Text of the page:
A patient with moderate razor bumps finds improvement with
a single-blade razor 1x a day
topical prescription Benzacllin gel (benzoyl peroxide/clindamycin) 2x a day
topical prescription Vaniqa cream (eflornithine hydrochloride) 2x a day
This is similar to options other consumers have recommended on the hairtell.com forums.
N0ah S. Scheinfe1d, MD, JD
25-year-old African-American man presented with a 7-year history of red-brown papules in his beard area. The papules had a rubbery texture and surrounded hair follicles. He had not tried any treatment for these papules but noted that they seemed to be less irritated when he did not shave. Based on these findings he was diagnosed with pseudofolliculitis barbae.
Papules, pustules, and round keloids that occur in the beard areas are known as pseudofolliculitis barbae (PFB) or shaving bumps. They are most common in African-American men (prevalence 10%-80%) but also occur in white men and in hirsute women who pluck facial hairs. Sarcoidosis and cutaneous fungal infections can mimic PFB, but the pathology of PFB involves a foreign body inflammatory reaction and the secondary infection that occurs when curved hairs grow back into the skin. In other words, a triad underlines PFB: ingrown curly hair, secondary infection, and secondary inflammation. Once PFB occurs it tends to worsen if untreated, leading to brown blotchy pigmentation, scarring, and persistent follicular infection. Letting the beard grow for 30 days to eliminate ingrown hairs can be helpful in ameliorating this condition but is sometime not effective or feasible, such as for persons in the US armed forces, for example, because facial hair is not permitted.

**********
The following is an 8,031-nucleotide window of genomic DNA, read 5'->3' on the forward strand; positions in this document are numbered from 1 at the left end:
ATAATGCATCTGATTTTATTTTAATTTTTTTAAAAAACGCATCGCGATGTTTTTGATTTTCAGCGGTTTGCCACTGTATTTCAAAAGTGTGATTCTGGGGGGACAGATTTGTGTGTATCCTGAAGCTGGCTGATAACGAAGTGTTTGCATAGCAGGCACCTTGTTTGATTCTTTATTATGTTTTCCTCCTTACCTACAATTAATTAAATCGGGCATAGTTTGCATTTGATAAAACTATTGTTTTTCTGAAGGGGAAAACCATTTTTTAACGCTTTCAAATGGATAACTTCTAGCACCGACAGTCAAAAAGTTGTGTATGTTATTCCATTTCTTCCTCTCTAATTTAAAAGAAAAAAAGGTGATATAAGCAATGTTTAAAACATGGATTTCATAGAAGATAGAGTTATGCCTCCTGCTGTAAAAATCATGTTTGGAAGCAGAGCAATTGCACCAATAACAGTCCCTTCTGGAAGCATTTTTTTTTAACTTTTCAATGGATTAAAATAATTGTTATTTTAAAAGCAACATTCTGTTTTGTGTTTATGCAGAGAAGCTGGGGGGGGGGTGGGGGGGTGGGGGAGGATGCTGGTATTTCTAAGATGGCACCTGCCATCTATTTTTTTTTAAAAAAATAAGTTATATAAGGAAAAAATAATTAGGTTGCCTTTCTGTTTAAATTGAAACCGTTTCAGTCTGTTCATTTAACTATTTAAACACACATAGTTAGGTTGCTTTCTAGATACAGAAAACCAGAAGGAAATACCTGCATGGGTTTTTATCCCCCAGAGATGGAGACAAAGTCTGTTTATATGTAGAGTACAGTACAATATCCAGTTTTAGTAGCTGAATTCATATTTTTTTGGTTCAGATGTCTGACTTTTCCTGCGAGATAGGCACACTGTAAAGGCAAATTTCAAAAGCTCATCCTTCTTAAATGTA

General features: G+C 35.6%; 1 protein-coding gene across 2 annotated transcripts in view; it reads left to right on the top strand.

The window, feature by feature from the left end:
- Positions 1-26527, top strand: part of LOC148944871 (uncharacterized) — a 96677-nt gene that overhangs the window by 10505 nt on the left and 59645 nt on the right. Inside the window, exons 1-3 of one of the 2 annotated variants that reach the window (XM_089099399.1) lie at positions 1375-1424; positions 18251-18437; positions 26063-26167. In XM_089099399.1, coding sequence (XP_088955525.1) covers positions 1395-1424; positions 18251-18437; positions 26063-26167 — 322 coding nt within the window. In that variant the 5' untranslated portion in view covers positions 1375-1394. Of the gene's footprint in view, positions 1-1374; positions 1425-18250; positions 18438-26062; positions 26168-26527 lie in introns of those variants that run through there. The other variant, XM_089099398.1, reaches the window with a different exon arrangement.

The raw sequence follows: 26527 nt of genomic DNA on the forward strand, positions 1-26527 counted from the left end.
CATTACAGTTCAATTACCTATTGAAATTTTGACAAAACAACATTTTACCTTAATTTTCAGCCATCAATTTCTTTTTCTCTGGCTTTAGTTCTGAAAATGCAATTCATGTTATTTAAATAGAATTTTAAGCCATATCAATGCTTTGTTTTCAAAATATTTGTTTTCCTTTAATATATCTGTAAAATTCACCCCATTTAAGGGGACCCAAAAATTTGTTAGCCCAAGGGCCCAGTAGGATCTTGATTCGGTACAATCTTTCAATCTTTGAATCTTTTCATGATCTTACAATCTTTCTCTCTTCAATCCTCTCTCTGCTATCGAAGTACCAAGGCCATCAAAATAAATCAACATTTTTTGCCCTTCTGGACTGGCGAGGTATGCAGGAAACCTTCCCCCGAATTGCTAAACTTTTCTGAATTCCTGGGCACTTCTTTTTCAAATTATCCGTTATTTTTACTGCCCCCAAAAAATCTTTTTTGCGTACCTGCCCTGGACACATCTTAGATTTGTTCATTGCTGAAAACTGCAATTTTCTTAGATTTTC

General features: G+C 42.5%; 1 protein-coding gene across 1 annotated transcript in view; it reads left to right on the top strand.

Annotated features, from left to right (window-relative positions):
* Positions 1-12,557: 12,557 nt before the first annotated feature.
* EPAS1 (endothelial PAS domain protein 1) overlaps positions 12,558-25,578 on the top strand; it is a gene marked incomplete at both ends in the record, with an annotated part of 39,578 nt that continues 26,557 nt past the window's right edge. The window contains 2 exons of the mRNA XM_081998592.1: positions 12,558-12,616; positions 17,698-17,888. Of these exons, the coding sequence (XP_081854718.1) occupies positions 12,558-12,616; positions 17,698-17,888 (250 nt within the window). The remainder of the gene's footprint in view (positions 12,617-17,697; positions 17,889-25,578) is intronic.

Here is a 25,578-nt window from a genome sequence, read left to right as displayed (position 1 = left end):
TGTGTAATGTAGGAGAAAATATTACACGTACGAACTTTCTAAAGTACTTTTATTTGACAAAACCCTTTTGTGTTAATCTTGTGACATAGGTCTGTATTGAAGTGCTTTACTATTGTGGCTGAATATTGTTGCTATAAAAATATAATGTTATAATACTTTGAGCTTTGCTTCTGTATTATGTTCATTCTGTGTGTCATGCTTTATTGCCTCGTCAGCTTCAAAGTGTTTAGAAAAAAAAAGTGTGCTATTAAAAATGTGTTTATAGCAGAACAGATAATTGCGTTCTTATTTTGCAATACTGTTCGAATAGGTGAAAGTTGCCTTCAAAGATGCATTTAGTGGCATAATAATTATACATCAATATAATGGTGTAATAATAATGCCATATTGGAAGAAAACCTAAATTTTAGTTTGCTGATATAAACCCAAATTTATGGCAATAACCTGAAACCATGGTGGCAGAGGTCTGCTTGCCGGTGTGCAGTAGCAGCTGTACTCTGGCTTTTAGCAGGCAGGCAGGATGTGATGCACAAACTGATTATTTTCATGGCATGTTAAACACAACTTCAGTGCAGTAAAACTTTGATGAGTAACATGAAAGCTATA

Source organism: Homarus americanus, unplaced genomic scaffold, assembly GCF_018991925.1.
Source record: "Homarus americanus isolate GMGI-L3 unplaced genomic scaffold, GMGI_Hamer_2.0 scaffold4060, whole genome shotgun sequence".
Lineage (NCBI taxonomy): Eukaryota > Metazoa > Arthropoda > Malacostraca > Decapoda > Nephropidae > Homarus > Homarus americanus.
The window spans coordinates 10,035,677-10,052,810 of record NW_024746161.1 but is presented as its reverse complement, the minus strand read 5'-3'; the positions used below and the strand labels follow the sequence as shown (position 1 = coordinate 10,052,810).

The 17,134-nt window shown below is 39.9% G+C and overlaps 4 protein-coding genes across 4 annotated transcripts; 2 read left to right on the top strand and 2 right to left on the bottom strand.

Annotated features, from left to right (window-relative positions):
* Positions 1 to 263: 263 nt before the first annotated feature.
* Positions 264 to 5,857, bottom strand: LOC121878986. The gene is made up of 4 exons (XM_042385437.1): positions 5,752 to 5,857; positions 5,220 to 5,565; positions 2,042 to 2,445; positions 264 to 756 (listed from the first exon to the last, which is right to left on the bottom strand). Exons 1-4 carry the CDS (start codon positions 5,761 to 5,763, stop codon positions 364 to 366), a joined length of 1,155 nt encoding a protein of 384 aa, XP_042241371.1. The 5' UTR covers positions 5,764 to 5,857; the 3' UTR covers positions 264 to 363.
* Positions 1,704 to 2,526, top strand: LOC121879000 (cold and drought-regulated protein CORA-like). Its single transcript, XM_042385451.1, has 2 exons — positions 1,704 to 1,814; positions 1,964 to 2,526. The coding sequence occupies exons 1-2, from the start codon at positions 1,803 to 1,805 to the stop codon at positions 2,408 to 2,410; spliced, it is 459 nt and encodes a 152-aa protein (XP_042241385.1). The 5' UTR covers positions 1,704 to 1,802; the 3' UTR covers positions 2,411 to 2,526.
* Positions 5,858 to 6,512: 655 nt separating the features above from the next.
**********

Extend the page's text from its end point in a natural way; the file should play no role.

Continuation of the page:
Treatment modalities for PFB are listed in Table 1. The use of the proper razor and shaving technique is helpful in ameliorating PFB. Use of single-edged, foil-guarded safety razors, in particular the Bump Fighter Razor (Shenandoah Supply, Staunton, VA) decreases skin trauma and the development of PFB. Specifically, when 30% of the blade is covered by foil, trauma is minimized. Double- or tri-ple-blade razors shave too closely and should not be used. Electric razors can be used if the razor foil is kept slightly above the skin’s surface and moved slowly; the closest shave settings should not be used. Electric clippers, which leave 1 to 2 mm of stubble (5 o’clock shadow), can be used but many patients find the presence of stubble on the face unacceptable cosmetically. Only a single method of shaving should be utilized. Cleaning the face before shaving removes oil and causes hairs to become more erect, making them easier to cut. Moisturizing shaving foam can be helpful, as well. If changes in shaving technique are not effective, it is sometimes helpful to let the beard grow for 30 days to eliminate ingrown hairs. It may also be helpful to manually extract ingrown hairs.